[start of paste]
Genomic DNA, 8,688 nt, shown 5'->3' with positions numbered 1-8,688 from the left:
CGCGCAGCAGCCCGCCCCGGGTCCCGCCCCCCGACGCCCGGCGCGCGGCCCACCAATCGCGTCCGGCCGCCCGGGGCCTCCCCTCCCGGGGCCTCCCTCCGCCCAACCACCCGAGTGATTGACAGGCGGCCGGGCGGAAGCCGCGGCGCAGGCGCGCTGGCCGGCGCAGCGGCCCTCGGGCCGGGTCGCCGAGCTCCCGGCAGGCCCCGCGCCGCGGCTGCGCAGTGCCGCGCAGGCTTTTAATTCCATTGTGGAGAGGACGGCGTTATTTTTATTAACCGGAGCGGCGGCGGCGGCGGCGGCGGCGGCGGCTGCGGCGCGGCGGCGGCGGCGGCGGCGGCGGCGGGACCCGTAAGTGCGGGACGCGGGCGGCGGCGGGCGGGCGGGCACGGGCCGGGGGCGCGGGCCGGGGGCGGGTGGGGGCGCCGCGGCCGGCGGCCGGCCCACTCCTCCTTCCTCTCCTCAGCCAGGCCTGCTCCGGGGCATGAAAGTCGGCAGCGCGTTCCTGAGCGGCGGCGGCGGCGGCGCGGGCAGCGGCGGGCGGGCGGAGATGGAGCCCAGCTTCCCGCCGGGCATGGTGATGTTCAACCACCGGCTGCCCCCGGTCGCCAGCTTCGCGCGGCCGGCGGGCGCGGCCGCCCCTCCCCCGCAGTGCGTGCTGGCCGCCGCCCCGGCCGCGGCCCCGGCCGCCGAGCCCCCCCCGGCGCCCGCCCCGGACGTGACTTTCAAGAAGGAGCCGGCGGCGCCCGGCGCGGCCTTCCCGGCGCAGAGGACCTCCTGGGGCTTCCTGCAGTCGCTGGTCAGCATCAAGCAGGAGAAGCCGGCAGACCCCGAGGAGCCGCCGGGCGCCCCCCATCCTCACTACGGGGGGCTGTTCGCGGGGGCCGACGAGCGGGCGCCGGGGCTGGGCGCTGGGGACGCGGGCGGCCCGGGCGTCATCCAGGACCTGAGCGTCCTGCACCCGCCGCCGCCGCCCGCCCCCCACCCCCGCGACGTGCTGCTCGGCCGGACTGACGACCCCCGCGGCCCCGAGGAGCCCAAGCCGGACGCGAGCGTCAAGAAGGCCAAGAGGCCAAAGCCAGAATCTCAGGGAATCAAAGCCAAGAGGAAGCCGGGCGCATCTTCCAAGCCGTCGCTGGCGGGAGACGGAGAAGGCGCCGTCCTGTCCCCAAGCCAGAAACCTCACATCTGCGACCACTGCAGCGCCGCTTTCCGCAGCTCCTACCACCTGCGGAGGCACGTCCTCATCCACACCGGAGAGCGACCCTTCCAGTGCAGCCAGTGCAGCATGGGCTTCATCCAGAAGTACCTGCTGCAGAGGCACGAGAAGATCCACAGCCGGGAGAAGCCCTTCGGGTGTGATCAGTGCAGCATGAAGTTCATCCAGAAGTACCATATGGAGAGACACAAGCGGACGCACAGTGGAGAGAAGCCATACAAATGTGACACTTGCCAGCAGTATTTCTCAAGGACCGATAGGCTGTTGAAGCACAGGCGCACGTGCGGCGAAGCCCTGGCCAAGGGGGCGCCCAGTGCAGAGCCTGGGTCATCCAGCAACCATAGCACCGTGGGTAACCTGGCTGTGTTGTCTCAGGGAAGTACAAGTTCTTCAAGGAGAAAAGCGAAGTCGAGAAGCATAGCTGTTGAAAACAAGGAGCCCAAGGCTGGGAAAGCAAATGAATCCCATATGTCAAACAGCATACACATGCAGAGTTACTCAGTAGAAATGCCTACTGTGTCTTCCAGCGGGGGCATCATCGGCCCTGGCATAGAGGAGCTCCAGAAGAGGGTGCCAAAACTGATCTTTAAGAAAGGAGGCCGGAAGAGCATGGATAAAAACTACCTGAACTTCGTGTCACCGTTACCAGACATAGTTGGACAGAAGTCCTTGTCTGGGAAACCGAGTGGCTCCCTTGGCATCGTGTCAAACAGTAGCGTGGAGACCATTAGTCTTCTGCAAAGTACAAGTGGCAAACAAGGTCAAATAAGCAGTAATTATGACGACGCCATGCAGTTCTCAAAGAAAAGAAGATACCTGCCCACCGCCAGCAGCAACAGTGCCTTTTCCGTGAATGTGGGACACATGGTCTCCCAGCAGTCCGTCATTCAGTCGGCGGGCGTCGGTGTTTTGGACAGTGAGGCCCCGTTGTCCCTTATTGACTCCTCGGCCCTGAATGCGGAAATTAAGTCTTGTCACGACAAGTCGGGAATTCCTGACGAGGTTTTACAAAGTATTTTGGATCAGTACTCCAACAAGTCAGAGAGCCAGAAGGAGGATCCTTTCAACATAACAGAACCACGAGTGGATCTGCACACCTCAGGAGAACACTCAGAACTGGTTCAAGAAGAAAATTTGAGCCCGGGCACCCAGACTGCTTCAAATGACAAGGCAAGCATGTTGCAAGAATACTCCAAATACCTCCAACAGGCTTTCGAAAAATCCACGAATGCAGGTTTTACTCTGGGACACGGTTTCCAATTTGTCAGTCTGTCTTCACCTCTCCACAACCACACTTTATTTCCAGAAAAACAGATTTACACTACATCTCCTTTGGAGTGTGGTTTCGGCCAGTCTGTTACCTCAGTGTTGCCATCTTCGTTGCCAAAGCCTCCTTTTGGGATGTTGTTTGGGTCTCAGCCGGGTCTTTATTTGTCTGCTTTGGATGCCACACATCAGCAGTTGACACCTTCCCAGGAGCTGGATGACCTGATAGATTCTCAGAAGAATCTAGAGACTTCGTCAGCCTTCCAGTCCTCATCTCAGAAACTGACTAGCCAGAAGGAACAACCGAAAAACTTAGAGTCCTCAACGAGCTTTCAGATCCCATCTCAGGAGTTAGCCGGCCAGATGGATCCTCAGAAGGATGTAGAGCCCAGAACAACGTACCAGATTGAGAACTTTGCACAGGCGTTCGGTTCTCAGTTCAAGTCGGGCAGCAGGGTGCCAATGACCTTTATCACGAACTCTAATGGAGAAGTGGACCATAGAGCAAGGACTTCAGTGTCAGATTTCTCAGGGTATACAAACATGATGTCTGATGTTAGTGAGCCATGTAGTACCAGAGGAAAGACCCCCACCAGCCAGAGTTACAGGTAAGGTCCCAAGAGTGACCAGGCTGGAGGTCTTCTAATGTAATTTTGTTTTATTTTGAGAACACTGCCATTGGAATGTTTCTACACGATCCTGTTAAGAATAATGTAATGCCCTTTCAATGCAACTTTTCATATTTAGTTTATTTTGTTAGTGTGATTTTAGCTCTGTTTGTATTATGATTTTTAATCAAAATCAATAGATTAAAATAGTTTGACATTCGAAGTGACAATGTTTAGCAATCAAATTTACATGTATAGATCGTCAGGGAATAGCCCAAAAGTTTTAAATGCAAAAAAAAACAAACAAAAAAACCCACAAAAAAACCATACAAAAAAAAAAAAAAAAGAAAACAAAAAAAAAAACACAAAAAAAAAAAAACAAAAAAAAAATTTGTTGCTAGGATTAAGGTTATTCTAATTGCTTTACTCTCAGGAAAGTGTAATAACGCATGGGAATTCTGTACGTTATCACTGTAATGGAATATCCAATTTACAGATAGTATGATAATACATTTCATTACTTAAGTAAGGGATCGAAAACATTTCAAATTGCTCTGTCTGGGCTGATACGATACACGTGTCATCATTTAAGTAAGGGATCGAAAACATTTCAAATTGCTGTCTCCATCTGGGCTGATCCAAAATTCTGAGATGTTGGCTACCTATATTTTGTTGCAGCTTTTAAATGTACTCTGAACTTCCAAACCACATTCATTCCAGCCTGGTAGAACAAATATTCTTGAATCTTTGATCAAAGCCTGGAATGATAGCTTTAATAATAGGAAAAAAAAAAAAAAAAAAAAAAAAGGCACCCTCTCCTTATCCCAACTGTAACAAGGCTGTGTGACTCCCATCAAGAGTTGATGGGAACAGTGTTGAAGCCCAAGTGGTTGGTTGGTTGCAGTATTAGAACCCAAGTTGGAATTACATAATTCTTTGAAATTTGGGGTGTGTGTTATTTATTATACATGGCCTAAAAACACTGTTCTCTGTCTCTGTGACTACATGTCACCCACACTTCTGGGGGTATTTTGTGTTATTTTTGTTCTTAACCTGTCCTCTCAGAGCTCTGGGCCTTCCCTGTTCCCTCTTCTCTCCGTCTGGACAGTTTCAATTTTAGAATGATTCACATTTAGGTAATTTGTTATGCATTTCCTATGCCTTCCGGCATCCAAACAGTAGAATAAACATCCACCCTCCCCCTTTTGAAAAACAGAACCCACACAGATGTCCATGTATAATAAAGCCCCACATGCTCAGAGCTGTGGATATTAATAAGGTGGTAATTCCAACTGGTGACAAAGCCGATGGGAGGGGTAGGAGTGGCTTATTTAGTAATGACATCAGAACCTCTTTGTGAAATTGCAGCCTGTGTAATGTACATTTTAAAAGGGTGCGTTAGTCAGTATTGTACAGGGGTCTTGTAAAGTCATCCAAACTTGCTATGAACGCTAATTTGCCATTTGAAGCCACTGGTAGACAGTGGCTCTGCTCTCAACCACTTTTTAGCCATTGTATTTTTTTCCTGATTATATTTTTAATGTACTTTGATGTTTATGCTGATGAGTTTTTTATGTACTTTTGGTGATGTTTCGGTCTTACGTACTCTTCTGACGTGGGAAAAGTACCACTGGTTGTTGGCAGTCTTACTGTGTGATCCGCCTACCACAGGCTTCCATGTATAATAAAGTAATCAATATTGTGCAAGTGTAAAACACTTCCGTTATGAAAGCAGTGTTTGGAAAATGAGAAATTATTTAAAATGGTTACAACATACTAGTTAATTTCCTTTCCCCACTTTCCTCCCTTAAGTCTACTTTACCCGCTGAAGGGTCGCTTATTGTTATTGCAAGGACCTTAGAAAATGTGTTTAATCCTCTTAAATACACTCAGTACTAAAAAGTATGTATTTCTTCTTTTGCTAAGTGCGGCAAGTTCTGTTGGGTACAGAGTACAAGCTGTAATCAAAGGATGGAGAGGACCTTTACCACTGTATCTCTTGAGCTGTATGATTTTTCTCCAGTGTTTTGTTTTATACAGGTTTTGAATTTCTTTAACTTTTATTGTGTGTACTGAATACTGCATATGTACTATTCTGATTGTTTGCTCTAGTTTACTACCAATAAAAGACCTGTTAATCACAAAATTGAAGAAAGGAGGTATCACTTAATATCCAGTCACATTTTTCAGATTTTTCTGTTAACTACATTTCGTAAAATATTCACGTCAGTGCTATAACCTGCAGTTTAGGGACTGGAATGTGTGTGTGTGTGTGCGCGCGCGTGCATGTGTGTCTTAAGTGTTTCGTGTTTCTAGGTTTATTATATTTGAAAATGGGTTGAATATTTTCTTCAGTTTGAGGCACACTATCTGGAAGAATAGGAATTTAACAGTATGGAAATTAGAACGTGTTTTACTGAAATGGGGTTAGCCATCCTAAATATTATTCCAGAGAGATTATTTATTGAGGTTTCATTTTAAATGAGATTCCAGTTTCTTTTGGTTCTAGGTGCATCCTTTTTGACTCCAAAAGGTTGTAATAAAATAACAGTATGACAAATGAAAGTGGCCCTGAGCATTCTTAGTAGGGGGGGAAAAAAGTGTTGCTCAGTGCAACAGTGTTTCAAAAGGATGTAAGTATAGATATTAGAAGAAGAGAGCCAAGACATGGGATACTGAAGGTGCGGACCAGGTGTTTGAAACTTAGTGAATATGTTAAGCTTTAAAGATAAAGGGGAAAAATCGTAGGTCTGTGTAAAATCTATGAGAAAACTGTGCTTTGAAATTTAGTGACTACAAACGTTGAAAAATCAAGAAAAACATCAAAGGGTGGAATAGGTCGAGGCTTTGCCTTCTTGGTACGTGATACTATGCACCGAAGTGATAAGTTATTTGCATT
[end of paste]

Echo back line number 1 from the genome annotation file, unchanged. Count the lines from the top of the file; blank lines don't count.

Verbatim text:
Genomic DNA, 8,688 nt, shown 5'->3' with positions numbered 1-8,688 from the left: